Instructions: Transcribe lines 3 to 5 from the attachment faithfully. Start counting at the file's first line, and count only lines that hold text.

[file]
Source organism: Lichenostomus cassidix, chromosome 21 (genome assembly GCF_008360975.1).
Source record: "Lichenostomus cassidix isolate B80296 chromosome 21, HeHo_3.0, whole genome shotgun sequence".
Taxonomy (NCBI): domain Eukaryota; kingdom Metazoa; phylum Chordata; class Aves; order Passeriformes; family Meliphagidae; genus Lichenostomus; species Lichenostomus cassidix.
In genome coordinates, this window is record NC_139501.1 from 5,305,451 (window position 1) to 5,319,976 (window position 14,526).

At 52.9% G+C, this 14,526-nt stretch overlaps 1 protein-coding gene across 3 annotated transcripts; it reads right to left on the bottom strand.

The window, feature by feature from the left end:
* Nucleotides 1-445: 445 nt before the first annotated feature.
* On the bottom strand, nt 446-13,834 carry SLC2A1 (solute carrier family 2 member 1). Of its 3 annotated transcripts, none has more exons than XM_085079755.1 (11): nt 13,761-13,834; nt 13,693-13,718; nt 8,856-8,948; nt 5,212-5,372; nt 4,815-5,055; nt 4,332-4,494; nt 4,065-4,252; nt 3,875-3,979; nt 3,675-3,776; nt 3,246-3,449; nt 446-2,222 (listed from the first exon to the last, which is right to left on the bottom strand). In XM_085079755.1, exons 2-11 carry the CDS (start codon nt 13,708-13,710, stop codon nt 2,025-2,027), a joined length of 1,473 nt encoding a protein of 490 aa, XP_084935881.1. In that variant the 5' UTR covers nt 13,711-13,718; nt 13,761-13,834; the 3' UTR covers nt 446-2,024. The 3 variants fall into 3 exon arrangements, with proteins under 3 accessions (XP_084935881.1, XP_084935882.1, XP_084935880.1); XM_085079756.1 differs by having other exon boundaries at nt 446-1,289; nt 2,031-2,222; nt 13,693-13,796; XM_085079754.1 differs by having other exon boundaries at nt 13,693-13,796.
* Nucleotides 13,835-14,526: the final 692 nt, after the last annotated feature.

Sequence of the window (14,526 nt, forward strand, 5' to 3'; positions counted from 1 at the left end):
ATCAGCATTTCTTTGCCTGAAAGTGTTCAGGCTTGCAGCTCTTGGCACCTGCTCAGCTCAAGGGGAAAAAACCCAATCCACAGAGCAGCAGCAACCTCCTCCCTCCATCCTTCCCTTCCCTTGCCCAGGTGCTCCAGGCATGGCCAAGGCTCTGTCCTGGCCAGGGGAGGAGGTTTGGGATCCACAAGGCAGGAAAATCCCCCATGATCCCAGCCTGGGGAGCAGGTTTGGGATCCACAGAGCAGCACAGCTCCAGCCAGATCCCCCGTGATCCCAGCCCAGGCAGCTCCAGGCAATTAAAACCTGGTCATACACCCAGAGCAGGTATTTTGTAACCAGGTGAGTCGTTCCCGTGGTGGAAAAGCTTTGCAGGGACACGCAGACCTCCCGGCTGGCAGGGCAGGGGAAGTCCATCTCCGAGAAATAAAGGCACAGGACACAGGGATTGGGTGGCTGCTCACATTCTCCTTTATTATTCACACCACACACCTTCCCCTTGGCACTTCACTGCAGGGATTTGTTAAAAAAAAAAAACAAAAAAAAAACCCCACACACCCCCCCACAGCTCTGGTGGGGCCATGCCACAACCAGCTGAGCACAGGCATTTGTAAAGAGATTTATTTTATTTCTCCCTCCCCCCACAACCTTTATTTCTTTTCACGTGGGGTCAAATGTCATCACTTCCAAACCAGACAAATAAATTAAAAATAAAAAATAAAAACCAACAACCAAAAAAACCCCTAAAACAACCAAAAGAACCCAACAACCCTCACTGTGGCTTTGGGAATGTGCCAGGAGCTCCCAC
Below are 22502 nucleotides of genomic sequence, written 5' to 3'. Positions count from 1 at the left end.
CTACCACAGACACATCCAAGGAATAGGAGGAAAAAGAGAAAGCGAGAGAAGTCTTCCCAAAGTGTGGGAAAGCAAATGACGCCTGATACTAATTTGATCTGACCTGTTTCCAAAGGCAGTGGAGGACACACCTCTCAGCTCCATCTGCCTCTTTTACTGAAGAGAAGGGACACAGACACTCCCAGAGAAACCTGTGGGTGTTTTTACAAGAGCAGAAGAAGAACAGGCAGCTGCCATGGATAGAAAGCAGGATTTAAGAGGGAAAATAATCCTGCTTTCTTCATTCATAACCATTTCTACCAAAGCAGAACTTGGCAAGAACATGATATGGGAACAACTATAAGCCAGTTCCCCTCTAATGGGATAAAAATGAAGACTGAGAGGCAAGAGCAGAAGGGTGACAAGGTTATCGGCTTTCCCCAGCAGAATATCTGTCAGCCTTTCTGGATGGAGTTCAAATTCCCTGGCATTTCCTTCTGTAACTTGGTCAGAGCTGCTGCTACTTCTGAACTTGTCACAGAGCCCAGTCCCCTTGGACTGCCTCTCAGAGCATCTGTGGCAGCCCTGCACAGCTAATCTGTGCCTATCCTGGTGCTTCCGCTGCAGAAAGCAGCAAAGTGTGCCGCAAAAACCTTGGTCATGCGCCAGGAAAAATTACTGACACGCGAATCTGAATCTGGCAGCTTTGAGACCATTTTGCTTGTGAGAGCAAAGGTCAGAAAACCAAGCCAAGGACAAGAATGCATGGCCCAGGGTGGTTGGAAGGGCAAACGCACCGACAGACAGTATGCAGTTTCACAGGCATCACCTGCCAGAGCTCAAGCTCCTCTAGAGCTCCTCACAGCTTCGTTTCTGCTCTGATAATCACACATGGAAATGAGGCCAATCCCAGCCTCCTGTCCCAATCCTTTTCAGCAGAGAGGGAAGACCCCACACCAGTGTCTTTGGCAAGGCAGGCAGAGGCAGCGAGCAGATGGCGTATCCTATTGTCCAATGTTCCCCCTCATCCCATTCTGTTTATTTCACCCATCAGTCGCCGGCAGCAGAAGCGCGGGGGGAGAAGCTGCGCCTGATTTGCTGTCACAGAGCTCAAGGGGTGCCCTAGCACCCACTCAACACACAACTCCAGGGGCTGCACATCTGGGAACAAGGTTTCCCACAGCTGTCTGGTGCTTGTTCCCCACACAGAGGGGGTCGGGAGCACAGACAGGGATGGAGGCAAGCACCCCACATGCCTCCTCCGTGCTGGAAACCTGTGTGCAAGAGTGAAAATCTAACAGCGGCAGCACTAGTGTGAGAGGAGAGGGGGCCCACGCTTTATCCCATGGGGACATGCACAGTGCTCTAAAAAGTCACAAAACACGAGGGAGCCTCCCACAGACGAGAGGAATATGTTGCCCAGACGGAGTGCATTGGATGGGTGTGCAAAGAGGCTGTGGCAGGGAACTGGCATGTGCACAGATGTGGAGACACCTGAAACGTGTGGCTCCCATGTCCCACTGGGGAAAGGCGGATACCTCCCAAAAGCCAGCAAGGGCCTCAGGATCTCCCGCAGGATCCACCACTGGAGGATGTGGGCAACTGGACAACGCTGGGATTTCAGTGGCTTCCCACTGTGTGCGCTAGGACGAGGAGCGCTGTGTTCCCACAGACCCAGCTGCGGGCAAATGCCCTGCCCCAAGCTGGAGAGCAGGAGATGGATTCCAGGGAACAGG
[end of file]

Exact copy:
Taxonomy (NCBI): domain Eukaryota; kingdom Metazoa; phylum Chordata; class Aves; order Passeriformes; family Meliphagidae; genus Lichenostomus; species Lichenostomus cassidix.
In genome coordinates, this window is record NC_139501.1 from 5,305,451 (window position 1) to 5,319,976 (window position 14,526).

At 52.9% G+C, this 14,526-nt stretch overlaps 1 protein-coding gene across 3 annotated transcripts; it reads right to left on the bottom strand.